Synopsis: Effect of probiotic supplementation on cognitive function and metabolic status in Alzheimer's disease: a randomized, double-blind, and controlled trial.
In a new study published 10 November 2016, researchers have found that consuming a probiotic drink improved the memory and thinking skills of people with Alzheimer's disease. The study is published in Frontiers in Aging Neuroscience.
Probiotics are live bacteria and yeasts that are good for your health, especially your digestive system. The term probiotic is currently used to name ingested microorganisms associated with beneficial effects to humans and other animals. Studies on the medical benefits of probiotics have yet to reveal a cause-effect relationship, and their medical effectiveness has yet to be conclusively proven for most of the studies conducted thus far. The World Health Organization's (WHO) defines probiotics as "live micro-organisms which, when administered in adequate amounts, confer a health benefit on the host."
Probiotic drinks contain so-called 'good bacteria' that are thought to help the bacteria that live in the gut to support digestive processes. The understanding of how changes in the gut can affect the brain is improving, and in this clinical trial the researchers set out to see whether a probiotic drink could improve memory and thinking in people with Alzheimer's disease.
In the trial, 52 people with Alzheimer's disease were split into two groups, one receiving milk and the other receiving milk with added Lactobacillus acidophilus, Lactobacillus casei, Bifidobacterium bifidum and Lactobacillus fermentum - bacteria commonly found in probiotic drinks. The study participants received the drink daily over the course of 12 weeks, and undertook tests of memory and thinking, as well as blood tests for metabolic factors at the start and end of the study period.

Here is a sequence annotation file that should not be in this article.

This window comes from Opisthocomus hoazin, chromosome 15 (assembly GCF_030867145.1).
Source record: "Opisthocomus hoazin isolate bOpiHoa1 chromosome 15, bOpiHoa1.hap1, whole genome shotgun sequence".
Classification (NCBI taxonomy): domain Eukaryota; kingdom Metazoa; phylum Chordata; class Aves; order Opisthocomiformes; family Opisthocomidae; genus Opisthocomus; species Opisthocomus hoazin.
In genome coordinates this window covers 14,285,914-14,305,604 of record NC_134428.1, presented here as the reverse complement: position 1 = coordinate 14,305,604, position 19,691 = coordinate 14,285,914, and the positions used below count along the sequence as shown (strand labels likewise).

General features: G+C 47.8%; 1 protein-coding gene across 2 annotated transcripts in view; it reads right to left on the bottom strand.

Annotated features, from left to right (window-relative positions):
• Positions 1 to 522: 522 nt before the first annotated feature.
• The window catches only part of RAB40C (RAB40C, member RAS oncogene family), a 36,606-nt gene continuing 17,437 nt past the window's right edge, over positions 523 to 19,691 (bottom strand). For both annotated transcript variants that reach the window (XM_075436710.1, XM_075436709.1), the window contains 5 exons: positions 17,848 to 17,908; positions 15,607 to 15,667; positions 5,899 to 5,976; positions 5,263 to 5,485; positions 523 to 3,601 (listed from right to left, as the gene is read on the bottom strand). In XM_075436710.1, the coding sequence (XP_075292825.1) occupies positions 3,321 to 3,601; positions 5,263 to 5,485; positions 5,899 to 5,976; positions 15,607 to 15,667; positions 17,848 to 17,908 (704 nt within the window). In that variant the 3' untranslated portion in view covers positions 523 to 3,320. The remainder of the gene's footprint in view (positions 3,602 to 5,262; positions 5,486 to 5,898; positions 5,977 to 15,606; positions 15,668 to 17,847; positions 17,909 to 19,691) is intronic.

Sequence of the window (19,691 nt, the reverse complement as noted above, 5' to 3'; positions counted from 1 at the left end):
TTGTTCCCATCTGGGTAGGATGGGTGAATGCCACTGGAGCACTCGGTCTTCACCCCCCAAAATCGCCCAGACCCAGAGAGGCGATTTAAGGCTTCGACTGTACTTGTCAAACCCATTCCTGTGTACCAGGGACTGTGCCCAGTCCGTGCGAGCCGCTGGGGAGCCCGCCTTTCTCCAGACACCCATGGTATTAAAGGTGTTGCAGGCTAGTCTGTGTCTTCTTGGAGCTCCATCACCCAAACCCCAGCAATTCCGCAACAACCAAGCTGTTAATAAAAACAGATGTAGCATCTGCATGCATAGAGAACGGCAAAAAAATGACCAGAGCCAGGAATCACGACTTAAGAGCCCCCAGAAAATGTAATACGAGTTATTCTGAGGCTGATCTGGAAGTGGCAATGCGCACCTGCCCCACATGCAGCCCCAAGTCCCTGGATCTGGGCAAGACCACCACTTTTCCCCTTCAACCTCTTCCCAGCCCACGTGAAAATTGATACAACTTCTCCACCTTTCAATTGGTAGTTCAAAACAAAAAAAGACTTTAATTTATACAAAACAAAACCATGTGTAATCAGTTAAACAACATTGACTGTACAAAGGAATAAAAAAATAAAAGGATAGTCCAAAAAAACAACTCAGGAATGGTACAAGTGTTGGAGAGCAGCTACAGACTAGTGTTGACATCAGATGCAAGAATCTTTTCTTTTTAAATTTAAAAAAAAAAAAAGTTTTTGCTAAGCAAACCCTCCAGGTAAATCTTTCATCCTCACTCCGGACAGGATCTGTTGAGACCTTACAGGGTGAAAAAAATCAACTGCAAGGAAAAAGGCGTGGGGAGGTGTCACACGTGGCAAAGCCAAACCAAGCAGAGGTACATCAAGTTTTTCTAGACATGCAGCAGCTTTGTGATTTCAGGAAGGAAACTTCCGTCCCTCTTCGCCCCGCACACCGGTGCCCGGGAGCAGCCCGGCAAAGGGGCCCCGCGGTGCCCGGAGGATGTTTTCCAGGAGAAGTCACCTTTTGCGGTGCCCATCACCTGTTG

At the end of the 12 weeks, the participants who received the milk with added bacteria were found to have an improved score on the memory and thinking tests, compared with the group that received normal milk.
The researchers also found reductions in some metabolic factors in the blood, but not others associated with inflammation.
Dr Rosa Sancho, Head of Research at Alzheimer's Research UK, said:
"The brain is often viewed as being separate from the rest of the body but scientists are understanding more about how changes in the body can impact upon the brain too. This new study raises interesting questions about the link between the gut and the brain, and their association with Alzheimer's disease. The improvements in memory and thinking seen in people with Alzheimer's disease in this study will need to be repeated in much larger studies before we can understand the real benefits of probiotics for the brain. We don't fully understand how changes in the gut could be affecting the brain, and Alzheimer's Research UK is funding research in this area to improve our understanding of this link."